bam Easy level

Unnamed spring near Balneario de Almoloya, Mexico

Sponsored by

Mexico, Jalisco, San Juanito de Escobedo

This aquarium represents a shallow spring, located near Balneario de Almoloya in the state of Jalisco, Mexico, which is home to endemic fish species such as Xenotoca doadrioi, Ameca splendens, Zoogoneticus purhepechus, and others. Unfortunately, these fish are endangered in the wild, and they have also disappeared from many locations due to water diversions and groundwater pumping that have eliminated numerous springs and small streams. As wild livebearers, especially the goodeids, are close to my heart, I have decided to create the most authentic habitat for them and also to help keep these species in tanks, just like many other aquarium hobbyists around the world, to prevent their final extinction.

I received most of the habitat information from Juan M. A. Azas, the founder of, and it´s published with his kind permission. Similarly, the photos from Balneario are obtained from Michael Köck, the founder of, again with his kind permission.

Submitted by
Jan Šulc
Approved by
Juan M. Artigas Azas, Jairo Arroyave & Michael Köck
20.9009590, -104.0790558
Geographical region
Central America
Drainage Basin
Ameca river
River catchment
Water body type
Water body name
Unnamed spring near Balneario de Almoloya
Water body part
Water body course
Water body: tributary of
Tributary name

Videos above and below water

Water Chemistry

Water information

Water type
Fresh water
Water color
Clear water
Water transparency
Concentration of sediments
Water temperature
26 °C
Water flow/curent

Chemical parameters

25 mg/l
14 mg/l
Dissolved Oxygen

Aquarium information

Aquarium description

Set-up date
February, 2023
Aquarium decoration

To recreate the habitat of goodeids, I used a mixture of beige fine sand and coarser, multicolored sand, along with small black stones/rocks for the aquarium bottom. The tank is designed to resemble a riverbank that gradually slopes into the water. On the left side of the tank, I created a gentle slope using black and brown stones that I personally collected from nature. I also scattered rock fragments throughout the bottom of the tank.

In the natural habitat, the riverbank is covered with various trees, and their branches and roots extend into the water. To replicate fallen branches and roots, I collected cherry tree branches from the wild and placed them directly in the water. Additionally, I added guava and magnolia leaves on the sand to create a thin layer of leaf litter. It should be noted that it takes a a really long time for them to stop swimming on the surface.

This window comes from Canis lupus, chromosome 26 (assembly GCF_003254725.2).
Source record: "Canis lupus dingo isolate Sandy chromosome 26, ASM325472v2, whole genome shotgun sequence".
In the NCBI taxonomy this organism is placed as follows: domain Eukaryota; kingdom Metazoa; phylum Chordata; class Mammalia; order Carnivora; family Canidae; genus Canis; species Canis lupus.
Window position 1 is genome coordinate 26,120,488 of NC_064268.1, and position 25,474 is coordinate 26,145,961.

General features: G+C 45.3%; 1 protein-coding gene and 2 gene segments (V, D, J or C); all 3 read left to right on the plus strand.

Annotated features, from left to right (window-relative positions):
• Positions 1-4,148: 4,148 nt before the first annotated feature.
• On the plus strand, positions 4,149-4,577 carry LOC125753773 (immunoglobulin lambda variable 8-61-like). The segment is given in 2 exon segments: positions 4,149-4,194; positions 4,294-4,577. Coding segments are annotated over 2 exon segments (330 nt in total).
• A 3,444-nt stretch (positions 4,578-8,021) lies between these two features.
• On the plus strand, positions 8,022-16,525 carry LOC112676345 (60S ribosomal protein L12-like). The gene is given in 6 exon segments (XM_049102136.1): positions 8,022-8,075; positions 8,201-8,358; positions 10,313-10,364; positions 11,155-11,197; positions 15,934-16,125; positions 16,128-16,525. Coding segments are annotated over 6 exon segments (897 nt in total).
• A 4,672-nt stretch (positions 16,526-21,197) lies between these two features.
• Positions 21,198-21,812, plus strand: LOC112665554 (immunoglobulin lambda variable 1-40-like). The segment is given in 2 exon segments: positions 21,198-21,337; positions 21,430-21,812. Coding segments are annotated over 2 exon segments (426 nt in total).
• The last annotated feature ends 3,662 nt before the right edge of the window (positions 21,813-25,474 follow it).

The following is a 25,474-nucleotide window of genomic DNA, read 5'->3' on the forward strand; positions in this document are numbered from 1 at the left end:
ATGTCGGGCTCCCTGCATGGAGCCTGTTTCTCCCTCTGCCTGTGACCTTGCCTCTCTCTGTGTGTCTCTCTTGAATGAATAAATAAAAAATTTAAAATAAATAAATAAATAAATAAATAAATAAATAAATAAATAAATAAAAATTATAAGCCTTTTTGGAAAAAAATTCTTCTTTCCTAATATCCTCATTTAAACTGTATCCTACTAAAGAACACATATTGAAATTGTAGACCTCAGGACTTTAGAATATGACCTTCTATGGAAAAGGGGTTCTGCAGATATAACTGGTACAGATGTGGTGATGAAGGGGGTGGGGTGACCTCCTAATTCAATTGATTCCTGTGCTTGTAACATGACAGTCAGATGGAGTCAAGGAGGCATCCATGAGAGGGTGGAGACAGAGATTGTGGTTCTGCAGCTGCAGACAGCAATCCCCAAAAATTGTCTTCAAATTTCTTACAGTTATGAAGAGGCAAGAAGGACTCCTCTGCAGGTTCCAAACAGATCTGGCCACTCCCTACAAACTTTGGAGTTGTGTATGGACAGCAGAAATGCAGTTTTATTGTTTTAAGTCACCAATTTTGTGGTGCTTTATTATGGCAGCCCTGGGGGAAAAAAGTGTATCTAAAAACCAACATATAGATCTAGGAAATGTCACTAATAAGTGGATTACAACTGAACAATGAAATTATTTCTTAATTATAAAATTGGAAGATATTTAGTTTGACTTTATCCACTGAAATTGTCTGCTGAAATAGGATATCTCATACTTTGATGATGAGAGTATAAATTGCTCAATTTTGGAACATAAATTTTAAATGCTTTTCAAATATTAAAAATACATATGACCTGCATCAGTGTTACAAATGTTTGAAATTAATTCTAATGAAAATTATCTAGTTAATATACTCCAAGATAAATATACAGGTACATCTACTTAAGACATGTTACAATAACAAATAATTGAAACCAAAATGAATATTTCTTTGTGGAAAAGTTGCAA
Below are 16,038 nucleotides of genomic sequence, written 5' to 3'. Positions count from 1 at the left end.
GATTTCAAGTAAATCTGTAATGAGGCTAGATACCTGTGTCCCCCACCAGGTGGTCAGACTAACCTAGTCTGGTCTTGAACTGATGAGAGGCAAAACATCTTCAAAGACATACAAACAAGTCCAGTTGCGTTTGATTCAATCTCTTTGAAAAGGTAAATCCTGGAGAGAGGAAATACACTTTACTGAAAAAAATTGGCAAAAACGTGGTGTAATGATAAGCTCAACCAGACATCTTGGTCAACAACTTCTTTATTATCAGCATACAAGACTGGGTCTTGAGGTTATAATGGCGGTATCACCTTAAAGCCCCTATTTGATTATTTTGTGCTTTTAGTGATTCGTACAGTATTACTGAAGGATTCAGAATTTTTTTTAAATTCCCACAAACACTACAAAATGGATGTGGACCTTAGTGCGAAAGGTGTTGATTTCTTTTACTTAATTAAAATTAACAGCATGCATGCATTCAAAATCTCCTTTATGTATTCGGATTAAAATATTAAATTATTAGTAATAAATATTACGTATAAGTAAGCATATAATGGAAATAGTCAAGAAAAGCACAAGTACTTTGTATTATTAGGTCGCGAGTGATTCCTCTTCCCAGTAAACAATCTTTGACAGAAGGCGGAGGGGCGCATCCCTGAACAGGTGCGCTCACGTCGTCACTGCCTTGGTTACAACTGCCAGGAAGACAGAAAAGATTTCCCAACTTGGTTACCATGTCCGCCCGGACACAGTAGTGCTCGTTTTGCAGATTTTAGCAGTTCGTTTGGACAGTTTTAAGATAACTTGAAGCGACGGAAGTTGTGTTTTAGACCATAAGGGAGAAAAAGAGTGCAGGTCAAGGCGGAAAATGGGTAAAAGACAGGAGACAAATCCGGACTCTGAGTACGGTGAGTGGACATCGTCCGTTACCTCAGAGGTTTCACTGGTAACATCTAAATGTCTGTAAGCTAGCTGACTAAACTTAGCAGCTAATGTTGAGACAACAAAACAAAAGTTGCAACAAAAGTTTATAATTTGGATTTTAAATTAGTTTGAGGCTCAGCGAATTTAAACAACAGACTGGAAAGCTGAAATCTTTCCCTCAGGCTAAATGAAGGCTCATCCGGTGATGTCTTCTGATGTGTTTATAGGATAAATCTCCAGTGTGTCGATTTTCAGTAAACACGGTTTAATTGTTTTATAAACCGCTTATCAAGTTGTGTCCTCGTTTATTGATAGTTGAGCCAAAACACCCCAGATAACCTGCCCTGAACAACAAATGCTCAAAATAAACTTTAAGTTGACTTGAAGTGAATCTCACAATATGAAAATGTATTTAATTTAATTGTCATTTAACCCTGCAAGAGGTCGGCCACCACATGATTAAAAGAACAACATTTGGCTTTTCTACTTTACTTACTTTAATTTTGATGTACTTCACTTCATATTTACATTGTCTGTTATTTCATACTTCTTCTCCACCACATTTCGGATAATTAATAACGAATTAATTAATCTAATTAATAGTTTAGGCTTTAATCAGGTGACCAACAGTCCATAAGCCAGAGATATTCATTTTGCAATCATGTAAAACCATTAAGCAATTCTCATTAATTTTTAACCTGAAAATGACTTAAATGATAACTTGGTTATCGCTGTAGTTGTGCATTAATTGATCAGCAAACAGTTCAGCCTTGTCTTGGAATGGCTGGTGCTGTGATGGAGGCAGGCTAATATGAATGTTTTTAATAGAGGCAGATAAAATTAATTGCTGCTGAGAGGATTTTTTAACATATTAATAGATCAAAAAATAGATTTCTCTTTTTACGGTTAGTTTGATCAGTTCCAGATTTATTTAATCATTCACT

Along the edge of the tank, I planted Eleocharis montevidensis and Hydrocotyle sp. plants to provide shade and shelter, particularly for the Xenotoca doadrioi species. I also introduced several Ceratophyllum demersum plants into the tank, which have naturally attached themselves to branches or stones. In the background of the tank, I planted Egeria densa, which completely covers the rear side of the tank where I applied frosted self-adhesive foil to the backside of the glass. On the right side of the tank, there is Eleocharis montevidensis once again, gradually spreading across the bottom through its runners.

The aquarium’s bottom, along with the branches, rocks and sand, progressively becomes covered with microalgae, which the fish enjoy feeding on. A portion of the aquarium’s water surface is covered with floating plants, specifically Pistia stratiotes, providing further shade and shelter for the fish.

Aquarium equipment
  • External filter Tetra Tec EX 1000 Plus – 1150 l/h.
  • Sinkor LED light WRB – 35 Watt, 6000 K, 6487 lm ( running at 80% maximum, the light simulates the sunrise and sunset by gradually brightening and dimming).
  • Heater is not needed because during the summer time, the water is warm enough (23-26°C), and during the winter, it is 16-17°C, which the goodeids welcome. This allows them to cease breeding and have a period of rest.
Fish care